organer (c.1170)

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organer (c.1170)

[ gdw]

[ FEW: 7,410a organum; Gdf: 5,636a orguener; GdfC: ; TL: 6,1257 orgener; DEAF:  orgene (orgener); DMF:  organer / orguener; TLF: ; OED:  organ v.; MED: ; DMLBS: 2052a organare ]

The possible transitive sense, ‘to produce a sound from a musical instrument’ only seems to be attested in a figurative usage. Moreover, in this single v.a. attestation the verb could also be interpreted as being used impersonally (‘une tel note’ being the subject rather than the direct object).

For more information on the medieval practice of polyphony or playing ‘in organum’, see Horn ii p.156 and the OED entry for organum n.1 sense 4.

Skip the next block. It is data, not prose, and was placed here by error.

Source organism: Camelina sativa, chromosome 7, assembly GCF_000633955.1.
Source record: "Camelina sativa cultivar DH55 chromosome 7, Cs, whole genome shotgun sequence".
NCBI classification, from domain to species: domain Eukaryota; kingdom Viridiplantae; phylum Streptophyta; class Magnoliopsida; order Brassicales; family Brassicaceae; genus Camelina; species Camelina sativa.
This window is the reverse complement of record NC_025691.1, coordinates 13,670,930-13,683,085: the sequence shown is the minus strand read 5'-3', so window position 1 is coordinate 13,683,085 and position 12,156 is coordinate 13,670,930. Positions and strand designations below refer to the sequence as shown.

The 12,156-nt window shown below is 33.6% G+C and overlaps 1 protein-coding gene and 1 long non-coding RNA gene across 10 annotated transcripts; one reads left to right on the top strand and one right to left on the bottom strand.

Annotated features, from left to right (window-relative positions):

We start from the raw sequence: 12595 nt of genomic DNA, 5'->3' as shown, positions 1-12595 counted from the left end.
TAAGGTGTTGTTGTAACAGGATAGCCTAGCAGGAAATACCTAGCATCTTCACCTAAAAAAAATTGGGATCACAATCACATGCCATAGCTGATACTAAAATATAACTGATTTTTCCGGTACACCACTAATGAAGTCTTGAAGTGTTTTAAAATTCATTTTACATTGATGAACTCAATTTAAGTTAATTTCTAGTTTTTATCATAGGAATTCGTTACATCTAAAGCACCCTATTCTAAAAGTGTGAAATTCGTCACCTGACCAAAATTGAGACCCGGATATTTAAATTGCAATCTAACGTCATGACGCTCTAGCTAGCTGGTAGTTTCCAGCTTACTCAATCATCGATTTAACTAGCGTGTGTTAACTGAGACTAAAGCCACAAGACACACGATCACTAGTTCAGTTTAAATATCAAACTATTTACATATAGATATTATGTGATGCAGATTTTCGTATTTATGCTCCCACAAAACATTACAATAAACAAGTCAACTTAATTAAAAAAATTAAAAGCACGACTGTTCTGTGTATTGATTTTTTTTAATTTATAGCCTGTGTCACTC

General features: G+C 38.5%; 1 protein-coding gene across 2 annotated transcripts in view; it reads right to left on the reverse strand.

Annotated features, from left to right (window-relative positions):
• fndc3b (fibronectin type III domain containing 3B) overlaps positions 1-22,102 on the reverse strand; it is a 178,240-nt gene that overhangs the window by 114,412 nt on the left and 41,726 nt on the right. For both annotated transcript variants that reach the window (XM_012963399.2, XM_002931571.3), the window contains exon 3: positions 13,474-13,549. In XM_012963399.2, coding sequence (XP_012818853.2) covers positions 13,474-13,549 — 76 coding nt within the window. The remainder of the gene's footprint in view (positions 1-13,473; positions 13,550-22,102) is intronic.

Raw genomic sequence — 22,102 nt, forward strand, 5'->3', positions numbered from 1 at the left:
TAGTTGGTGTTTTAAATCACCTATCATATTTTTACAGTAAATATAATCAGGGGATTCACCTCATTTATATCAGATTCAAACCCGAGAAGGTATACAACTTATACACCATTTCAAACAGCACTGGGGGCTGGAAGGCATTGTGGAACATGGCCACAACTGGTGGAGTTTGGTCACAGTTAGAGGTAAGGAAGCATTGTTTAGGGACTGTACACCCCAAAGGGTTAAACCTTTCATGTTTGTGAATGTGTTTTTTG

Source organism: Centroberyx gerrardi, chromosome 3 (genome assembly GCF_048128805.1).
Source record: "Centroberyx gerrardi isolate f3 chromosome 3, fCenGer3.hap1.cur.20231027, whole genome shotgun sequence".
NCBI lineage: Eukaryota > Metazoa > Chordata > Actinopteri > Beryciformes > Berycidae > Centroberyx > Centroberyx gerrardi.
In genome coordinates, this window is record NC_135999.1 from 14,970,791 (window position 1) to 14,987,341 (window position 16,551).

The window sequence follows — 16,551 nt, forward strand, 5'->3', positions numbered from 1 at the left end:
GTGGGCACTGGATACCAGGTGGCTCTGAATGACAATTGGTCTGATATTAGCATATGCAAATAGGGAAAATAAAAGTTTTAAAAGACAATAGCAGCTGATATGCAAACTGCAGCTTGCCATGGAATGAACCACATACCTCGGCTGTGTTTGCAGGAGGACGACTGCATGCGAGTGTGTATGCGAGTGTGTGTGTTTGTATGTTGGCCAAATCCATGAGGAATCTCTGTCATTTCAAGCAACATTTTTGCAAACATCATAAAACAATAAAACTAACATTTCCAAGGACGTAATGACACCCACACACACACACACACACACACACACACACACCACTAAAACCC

1fig.soundto make resound, ring out
( c.1240; MS: c.1300 )  Le bacheler se coruce a icest mot, E le poin mult tost li clost; Sun gentil sanc li fist fremir [...] Le glotun fert si lez la cane E une tel note li organe Ke les orailles ad estunez, E cil chet freit mort a ces pez  153.88


1musicto sing (possibly accompanied by a musical instrument)
( s.xiii2; MS: s.xiv1/4 )  Il (=serpent in Eden) chauntat en tiele guise Com lui clerks fount en sainte eglise. Ore comence a organer Com lui clerks fount de outre mer  249
2music(of an instrument) to play 'in organum', i.e. producing a polyphonic accompaniment
( c.1170; MS: s.xiiiex )  Cum ces cordes tuchout, cum les feseit trembler, Asquantes feiz chanter, asquantes organer  2833
organal  organe#1  orgues 
This is an AND2 Phase 4 (N-O/U-P-Q) entry. © 2013-17 The Anglo-Norman Dictionary. All rights reserved. Funded by the Arts and Humanities Research Council of the United Kingdom.